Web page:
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Kaby Lake to Zen 3: Few Performance Observations


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Preface

They say now is a bad time to do an upgrade given the situation with prices and stock. But having spent dozens of hours reading reviews and analytics and found 5800X at a quite reasonable price, I decided to go for it. 

 

The main reason was that I fly quite a lot of dynamic campaigns (like DCS Liberation and DCE) which are notoriously heavy on CPU and my 7700K did not fare too well in those. It was very noticeable when putting mission on pause - the FPS grew dramatically which was a prime indication that CPU is a bottleneck. The other reason was that I didn't win a silicon lottery with Kaby Lake and while it did run initially at 4,9GHz, the temps were high and the crystal eventually degraded to the point where it was barely holding 4,8 if I didn't stress it with all core workout.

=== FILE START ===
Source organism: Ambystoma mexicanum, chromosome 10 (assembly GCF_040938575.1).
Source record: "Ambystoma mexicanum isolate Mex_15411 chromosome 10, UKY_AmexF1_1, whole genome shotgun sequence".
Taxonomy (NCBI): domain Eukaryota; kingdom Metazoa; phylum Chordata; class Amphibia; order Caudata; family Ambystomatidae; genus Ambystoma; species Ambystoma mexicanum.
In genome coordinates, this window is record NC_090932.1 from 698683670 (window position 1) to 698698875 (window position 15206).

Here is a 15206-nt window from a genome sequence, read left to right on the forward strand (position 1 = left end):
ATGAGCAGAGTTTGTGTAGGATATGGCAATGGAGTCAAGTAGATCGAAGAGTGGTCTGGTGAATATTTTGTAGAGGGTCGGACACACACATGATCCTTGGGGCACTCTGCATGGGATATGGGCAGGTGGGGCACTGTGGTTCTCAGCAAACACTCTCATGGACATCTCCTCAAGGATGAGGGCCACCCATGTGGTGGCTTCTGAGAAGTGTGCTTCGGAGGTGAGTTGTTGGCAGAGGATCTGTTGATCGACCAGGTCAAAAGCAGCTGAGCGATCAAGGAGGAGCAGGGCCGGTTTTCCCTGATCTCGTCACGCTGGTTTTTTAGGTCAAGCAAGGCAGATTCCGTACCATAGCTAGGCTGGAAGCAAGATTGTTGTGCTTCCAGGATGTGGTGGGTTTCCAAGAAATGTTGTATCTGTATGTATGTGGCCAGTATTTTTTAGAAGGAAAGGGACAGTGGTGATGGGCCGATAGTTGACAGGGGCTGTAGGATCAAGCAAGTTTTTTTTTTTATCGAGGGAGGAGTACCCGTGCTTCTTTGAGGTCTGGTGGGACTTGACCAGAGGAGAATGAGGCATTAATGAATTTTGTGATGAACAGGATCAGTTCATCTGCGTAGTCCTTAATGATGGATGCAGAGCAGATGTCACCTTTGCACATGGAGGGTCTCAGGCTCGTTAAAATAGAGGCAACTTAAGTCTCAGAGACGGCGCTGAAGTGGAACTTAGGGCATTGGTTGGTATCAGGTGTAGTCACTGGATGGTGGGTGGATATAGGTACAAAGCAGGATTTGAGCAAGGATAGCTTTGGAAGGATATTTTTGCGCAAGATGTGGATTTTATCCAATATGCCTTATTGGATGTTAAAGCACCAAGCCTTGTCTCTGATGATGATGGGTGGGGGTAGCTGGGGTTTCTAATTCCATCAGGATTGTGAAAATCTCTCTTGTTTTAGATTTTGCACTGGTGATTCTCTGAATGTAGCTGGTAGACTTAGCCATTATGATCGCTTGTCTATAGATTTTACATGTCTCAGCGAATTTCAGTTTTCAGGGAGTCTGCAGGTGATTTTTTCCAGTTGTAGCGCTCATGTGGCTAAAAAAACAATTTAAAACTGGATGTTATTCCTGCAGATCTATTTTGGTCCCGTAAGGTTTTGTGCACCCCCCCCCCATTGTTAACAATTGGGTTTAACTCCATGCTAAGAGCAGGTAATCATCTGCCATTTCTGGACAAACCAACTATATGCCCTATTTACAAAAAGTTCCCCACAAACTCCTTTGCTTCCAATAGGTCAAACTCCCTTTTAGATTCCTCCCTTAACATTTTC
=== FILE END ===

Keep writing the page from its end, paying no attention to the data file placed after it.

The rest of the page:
Methodology

Methodology is a far fetched word in this case. My goal was to see what kind of improvement would I get with this upgrade. So this is not a comparison of stock to stock. I've spent about a day fine-tuning 5800X to get more juice out of it - same what I did with 7700K. The end-result is a bit of a WIP and the system is still to go though a thorough stability test. 

 

The memory and video card are the same and running with same configuration. Current RAM is not optimal for Zen 3, but I haven't got the new one yet. The drivers and DCS version are same as well. So we're comparing apples to apples in this case. Additionally there are some Cinebench and MSFS comparisons for a bit more perspective.